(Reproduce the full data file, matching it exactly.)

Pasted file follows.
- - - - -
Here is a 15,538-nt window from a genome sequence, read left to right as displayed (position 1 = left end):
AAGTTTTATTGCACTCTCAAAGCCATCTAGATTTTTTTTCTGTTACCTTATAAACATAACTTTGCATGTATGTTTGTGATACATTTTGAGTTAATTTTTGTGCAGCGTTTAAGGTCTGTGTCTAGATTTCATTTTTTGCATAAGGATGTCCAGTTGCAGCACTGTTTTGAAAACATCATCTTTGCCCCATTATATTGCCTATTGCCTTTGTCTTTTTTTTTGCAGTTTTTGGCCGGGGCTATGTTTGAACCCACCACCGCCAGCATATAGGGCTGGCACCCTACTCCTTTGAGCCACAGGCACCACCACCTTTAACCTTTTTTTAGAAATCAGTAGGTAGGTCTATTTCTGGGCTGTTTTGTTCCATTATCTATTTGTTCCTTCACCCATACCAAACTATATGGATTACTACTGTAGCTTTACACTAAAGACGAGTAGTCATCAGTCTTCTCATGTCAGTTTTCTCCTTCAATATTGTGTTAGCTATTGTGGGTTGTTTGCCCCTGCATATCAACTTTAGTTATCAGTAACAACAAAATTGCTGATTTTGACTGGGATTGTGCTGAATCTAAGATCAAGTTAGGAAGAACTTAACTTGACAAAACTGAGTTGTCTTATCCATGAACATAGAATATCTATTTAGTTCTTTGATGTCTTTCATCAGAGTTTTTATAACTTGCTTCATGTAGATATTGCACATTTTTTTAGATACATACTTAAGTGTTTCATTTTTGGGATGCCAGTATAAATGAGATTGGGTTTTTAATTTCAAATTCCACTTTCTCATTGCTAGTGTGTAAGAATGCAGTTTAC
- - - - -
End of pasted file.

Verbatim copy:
Here is a 15,538-nt window from a genome sequence, read left to right as displayed (position 1 = left end):
AAGTTTTATTGCACTCTCAAAGCCATCTAGATTTTTTTTCTGTTACCTTATAAACATAACTTTGCATGTATGTTTGTGATACATTTTGAGTTAATTTTTGTGCAGCGTTTAAGGTCTGTGTCTAGATTTCATTTTTTGCATAAGGATGTCCAGTTGCAGCACTGTTTTGAAAACATCATCTTTGCCCCATTATATTGCCTATTGCCTTTGTCTTTTTTTTTGCAGTTTTTGGCCGGGGCTATGTTTGAACCCACCACCGCCAGCATATAGGGCTGGCACCCTACTCCTTTGAGCCACAGGCACCACCACCTTTAACCTTTTTTTAGAAATCAGTAGGTAGGTCTATTTCTGGGCTGTTTTGTTCCATTATCTATTTGTTCCTTCACCCATACCAAACTATATGGATTACTACTGTAGCTTTACACTAAAGACGAGTAGTCATCAGTCTTCTCATGTCAGTTTTCTCCTTCAATATTGTGTTAGCTATTGTGGGTTGTTTGCCCCTGCATATCAACTTTAGTTATCAGTAACAACAAAATTGCTGATTTTGACTGGGATTGTGCTGAATCTAAGATCAAGTTAGGAAGAACTTAACTTGACAAAACTGAGTTGTCTTATCCATGAACATAGAATATCTATTTAGTTCTTTGATGTCTTTCATCAGAGTTTTTATAACTTGCTTCATGTAGATATTGCACATTTTTTTAGATACATACTTAAGTGTTTCATTTTTGGGATGCCAGTATAAATGAGATTGGGTTTTTAATTTCAAATTCCACTTTCTCATTGCTAGTGTGTAAGAATGCAGTTTAC